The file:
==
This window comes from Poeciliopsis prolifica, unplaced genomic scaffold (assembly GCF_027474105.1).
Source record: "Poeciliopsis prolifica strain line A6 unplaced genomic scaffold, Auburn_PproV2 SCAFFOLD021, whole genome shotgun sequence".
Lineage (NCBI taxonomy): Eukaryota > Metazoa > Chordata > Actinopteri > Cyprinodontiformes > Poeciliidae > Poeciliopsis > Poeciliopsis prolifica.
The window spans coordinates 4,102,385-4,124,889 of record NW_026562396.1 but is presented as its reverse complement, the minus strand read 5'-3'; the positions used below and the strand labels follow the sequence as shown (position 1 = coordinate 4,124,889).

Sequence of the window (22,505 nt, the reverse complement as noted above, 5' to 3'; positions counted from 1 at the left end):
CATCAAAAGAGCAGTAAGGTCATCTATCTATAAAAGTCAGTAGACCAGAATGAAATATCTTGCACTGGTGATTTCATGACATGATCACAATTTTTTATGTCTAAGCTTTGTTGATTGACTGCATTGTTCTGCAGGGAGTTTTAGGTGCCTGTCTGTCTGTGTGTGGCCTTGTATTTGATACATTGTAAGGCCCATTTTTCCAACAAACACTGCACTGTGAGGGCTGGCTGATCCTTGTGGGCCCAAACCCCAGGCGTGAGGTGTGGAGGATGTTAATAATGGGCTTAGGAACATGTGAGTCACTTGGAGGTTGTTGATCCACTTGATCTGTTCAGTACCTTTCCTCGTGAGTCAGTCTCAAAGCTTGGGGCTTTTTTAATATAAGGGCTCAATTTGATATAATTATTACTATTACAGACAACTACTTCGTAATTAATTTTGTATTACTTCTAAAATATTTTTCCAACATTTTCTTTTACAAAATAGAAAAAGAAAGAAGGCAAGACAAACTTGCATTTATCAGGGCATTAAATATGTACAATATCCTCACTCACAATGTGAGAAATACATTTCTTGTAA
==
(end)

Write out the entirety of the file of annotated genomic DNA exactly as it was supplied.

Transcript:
This window comes from Poeciliopsis prolifica, unplaced genomic scaffold (assembly GCF_027474105.1).
Source record: "Poeciliopsis prolifica strain line A6 unplaced genomic scaffold, Auburn_PproV2 SCAFFOLD021, whole genome shotgun sequence".
Lineage (NCBI taxonomy): Eukaryota > Metazoa > Chordata > Actinopteri > Cyprinodontiformes > Poeciliidae > Poeciliopsis > Poeciliopsis prolifica.
The window spans coordinates 4,102,385-4,124,889 of record NW_026562396.1 but is presented as its reverse complement, the minus strand read 5'-3'; the positions used below and the strand labels follow the sequence as shown (position 1 = coordinate 4,124,889).

Sequence of the window (22,505 nt, the reverse complement as noted above, 5' to 3'; positions counted from 1 at the left end):
CATCAAAAGAGCAGTAAGGTCATCTATCTATAAAAGTCAGTAGACCAGAATGAAATATCTTGCACTGGTGATTTCATGACATGATCACAATTTTTTATGTCTAAGCTTTGTTGATTGACTGCATTGTTCTGCAGGGAGTTTTAGGTGCCTGTCTGTCTGTGTGTGGCCTTGTATTTGATACATTGTAAGGCCCATTTTTCCAACAAACACTGCACTGTGAGGGCTGGCTGATCCTTGTGGGCCCAAACCCCAGGCGTGAGGTGTGGAGGATGTTAATAATGGGCTTAGGAACATGTGAGTCACTTGGAGGTTGTTGATCCACTTGATCTGTTCAGTACCTTTCCTCGTGAGTCAGTCTCAAAGCTTGGGGCTTTTTTAATATAAGGGCTCAATTTGATATAATTATTACTATTACAGACAACTACTTCGTAATTAATTTTGTATTACTTCTAAAATATTTTTCCAACATTTTCTTTTACAAAATAGAAAAAGAAAGAAGGCAAGACAAACTTGCATTTATCAGGGCATTAAATATGTACAATATCCTCACTCACAATGTGAGAAATACATTTCTTGTAA